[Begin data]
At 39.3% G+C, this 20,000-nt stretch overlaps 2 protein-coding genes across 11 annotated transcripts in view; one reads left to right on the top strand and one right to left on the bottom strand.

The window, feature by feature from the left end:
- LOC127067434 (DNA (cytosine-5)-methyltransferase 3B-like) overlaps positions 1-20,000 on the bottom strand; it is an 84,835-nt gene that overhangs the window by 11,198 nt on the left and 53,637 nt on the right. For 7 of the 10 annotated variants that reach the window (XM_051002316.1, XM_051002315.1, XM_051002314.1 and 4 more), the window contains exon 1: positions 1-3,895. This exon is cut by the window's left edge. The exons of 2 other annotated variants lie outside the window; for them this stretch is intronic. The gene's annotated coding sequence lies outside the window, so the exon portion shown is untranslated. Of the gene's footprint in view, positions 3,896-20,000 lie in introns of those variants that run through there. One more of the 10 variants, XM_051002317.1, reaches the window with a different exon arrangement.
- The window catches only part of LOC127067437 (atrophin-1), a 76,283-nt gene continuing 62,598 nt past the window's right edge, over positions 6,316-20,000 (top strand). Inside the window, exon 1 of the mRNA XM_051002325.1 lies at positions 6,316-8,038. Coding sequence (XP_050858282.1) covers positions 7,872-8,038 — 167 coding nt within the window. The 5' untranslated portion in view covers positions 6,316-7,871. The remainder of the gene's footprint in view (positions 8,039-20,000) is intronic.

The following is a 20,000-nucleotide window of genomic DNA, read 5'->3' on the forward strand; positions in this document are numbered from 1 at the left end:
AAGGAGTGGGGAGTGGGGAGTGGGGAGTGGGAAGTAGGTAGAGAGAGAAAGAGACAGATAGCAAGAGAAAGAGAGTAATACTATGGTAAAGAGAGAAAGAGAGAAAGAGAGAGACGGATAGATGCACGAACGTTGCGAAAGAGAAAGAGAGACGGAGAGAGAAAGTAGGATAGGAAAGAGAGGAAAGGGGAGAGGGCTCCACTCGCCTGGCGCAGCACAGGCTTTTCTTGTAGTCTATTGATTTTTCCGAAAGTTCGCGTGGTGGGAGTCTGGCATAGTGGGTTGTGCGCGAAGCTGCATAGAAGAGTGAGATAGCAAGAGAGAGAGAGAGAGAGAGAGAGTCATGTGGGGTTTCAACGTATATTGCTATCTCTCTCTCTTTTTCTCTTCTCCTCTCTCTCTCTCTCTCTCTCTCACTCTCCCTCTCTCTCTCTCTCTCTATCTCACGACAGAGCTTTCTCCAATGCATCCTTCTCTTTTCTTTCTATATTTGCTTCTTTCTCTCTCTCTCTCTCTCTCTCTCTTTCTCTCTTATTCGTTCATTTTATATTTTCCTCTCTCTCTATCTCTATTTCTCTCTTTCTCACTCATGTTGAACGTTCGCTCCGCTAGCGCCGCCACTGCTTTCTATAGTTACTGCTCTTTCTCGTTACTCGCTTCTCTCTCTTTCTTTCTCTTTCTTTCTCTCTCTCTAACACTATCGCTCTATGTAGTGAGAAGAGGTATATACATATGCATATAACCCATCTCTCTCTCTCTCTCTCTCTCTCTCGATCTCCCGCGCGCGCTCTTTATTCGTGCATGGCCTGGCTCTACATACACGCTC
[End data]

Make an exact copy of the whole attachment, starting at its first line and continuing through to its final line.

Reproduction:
At 39.3% G+C, this 20,000-nt stretch overlaps 2 protein-coding genes across 11 annotated transcripts in view; one reads left to right on the top strand and one right to left on the bottom strand.

The window, feature by feature from the left end:
- LOC127067434 (DNA (cytosine-5)-methyltransferase 3B-like) overlaps positions 1-20,000 on the bottom strand; it is an 84,835-nt gene that overhangs the window by 11,198 nt on the left and 53,637 nt on the right. For 7 of the 10 annotated variants that reach the window (XM_051002316.1, XM_051002315.1, XM_051002314.1 and 4 more), the window contains exon 1: positions 1-3,895. This exon is cut by the window's left edge. The exons of 2 other annotated variants lie outside the window; for them this stretch is intronic. The gene's annotated coding sequence lies outside the window, so the exon portion shown is untranslated. Of the gene's footprint in view, positions 3,896-20,000 lie in introns of those variants that run through there. One more of the 10 variants, XM_051002317.1, reaches the window with a different exon arrangement.
- The window catches only part of LOC127067437 (atrophin-1), a 76,283-nt gene continuing 62,598 nt past the window's right edge, over positions 6,316-20,000 (top strand). Inside the window, exon 1 of the mRNA XM_051002325.1 lies at positions 6,316-8,038. Coding sequence (XP_050858282.1) covers positions 7,872-8,038 — 167 coding nt within the window. The 5' untranslated portion in view covers positions 6,316-7,871. The remainder of the gene's footprint in view (positions 8,039-20,000) is intronic.

The following is a 20,000-nucleotide window of genomic DNA, read 5'->3' on the forward strand; positions in this document are numbered from 1 at the left end:
AAGGAGTGGGGAGTGGGGAGTGGGGAGTGGGAAGTAGGTAGAGAGAGAAAGAGACAGATAGCAAGAGAAAGAGAGTAATACTATGGTAAAGAGAGAAAGAGAGAAAGAGAGAGACGGATAGATGCACGAACGTTGCGAAAGAGAAAGAGAGACGGAGAGAGAAAGTAGGATAGGAAAGAGAGGAAAGGGGAGAGGGCTCCACTCGCCTGGCGCAGCACAGGCTTTTCTTGTAGTCTATTGATTTTTCCGAAAGTTCGCGTGGTGGGAGTCTGGCATAGTGGGTTGTGCGCGAAGCTGCATAGAAGAGTGAGATAGCAAGAGAGAGAGAGAGAGAGAGAGAGTCATGTGGGGTTTCAACGTATATTGCTATCTCTCTCTCTTTTTCTCTTCTCCTCTCTCTCTCTCTCTCTCTCTCACTCTCCCTCTCTCTCTCTCTCTCTATCTCACGACAGAGCTTTCTCCAATGCATCCTTCTCTTTTCTTTCTATATTTGCTTCTTTCTCTCTCTCTCTCTCTCTCTCTCTTTCTCTCTTATTCGTTCATTTTATATTTTCCTCTCTCTCTATCTCTATTTCTCTCTTTCTCACTCATGTTGAACGTTCGCTCCGCTAGCGCCGCCACTGCTTTCTATAGTTACTGCTCTTTCTCGTTACTCGCTTCTCTCTCTTTCTTTCTCTTTCTTTCTCTCTCTCTAACACTATCGCTCTATGTAGTGAGAAGAGGTATATACATATGCATATAACCCATCTCTCTCTCTCTCTCTCTCTCTCTCGATCTCCCGCGCGCGCTCTTTATTCGTGCATGGCCTGGCTCTACATACACGCTC